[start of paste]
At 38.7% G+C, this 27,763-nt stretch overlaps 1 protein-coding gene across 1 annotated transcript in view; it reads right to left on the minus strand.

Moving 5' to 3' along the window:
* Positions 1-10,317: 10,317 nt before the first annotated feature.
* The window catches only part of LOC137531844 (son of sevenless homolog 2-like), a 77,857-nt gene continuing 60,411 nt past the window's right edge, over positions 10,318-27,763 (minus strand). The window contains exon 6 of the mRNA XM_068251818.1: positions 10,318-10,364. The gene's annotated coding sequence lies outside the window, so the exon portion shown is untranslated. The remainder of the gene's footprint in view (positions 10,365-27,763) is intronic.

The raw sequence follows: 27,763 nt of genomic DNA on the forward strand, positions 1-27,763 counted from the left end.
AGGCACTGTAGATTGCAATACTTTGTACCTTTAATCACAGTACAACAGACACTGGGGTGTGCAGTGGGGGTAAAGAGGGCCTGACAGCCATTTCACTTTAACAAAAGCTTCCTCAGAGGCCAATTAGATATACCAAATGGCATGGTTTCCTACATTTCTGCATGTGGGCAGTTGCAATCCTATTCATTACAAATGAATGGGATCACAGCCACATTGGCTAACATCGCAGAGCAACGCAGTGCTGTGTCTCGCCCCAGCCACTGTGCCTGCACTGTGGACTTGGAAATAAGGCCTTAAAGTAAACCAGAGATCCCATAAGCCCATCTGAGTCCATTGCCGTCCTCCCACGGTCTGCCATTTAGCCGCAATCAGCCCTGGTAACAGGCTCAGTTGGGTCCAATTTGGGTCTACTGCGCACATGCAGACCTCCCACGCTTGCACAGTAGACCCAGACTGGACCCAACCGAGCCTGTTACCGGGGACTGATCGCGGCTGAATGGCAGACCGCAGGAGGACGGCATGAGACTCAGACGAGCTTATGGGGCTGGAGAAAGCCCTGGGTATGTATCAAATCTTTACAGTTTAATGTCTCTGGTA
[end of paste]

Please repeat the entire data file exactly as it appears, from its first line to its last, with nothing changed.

At 38.7% G+C, this 27,763-nt stretch overlaps 1 protein-coding gene across 1 annotated transcript in view; it reads right to left on the minus strand.

Moving 5' to 3' along the window:
* Positions 1-10,317: 10,317 nt before the first annotated feature.
* The window catches only part of LOC137531844 (son of sevenless homolog 2-like), a 77,857-nt gene continuing 60,411 nt past the window's right edge, over positions 10,318-27,763 (minus strand). The window contains exon 6 of the mRNA XM_068251818.1: positions 10,318-10,364. The gene's annotated coding sequence lies outside the window, so the exon portion shown is untranslated. The remainder of the gene's footprint in view (positions 10,365-27,763) is intronic.

The raw sequence follows: 27,763 nt of genomic DNA on the forward strand, positions 1-27,763 counted from the left end.
AGGCACTGTAGATTGCAATACTTTGTACCTTTAATCACAGTACAACAGACACTGGGGTGTGCAGTGGGGGTAAAGAGGGCCTGACAGCCATTTCACTTTAACAAAAGCTTCCTCAGAGGCCAATTAGATATACCAAATGGCATGGTTTCCTACATTTCTGCATGTGGGCAGTTGCAATCCTATTCATTACAAATGAATGGGATCACAGCCACATTGGCTAACATCGCAGAGCAACGCAGTGCTGTGTCTCGCCCCAGCCACTGTGCCTGCACTGTGGACTTGGAAATAAGGCCTTAAAGTAAACCAGAGATCCCATAAGCCCATCTGAGTCCATTGCCGTCCTCCCACGGTCTGCCATTTAGCCGCAATCAGCCCTGGTAACAGGCTCAGTTGGGTCCAATTTGGGTCTACTGCGCACATGCAGACCTCCCACGCTTGCACAGTAGACCCAGACTGGACCCAACCGAGCCTGTTACCGGGGACTGATCGCGGCTGAATGGCAGACCGCAGGAGGACGGCATGAGACTCAGACGAGCTTATGGGGCTGGAGAAAGCCCTGGGTATGTATCAAATCTTTACAGTTTAATGTCTCTGGTA